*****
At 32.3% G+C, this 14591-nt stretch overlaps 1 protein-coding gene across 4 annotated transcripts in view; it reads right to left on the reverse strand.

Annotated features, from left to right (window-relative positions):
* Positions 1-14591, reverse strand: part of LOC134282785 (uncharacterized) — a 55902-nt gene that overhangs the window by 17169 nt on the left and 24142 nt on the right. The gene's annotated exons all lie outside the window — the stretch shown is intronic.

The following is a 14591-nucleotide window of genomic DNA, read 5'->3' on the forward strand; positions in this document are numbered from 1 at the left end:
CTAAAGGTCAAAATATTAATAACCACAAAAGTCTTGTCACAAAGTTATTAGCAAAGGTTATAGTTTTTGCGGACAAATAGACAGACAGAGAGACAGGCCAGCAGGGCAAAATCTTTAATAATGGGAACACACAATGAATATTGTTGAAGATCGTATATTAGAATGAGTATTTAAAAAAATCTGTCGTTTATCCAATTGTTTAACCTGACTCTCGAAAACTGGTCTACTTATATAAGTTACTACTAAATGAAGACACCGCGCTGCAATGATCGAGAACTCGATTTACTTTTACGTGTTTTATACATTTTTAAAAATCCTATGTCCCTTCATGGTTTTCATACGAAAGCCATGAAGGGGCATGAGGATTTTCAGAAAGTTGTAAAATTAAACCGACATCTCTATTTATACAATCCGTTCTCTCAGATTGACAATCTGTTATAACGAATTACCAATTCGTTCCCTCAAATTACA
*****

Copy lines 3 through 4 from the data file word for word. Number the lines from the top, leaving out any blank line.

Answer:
* Positions 1-14591, reverse strand: part of LOC134282785 (uncharacterized) — a 55902-nt gene that overhangs the window by 17169 nt on the left and 24142 nt on the right. The gene's annotated exons all lie outside the window — the stretch shown is intronic.

The following is a 14591-nucleotide window of genomic DNA, read 5'->3' on the forward strand; positions in this document are numbered from 1 at the left end: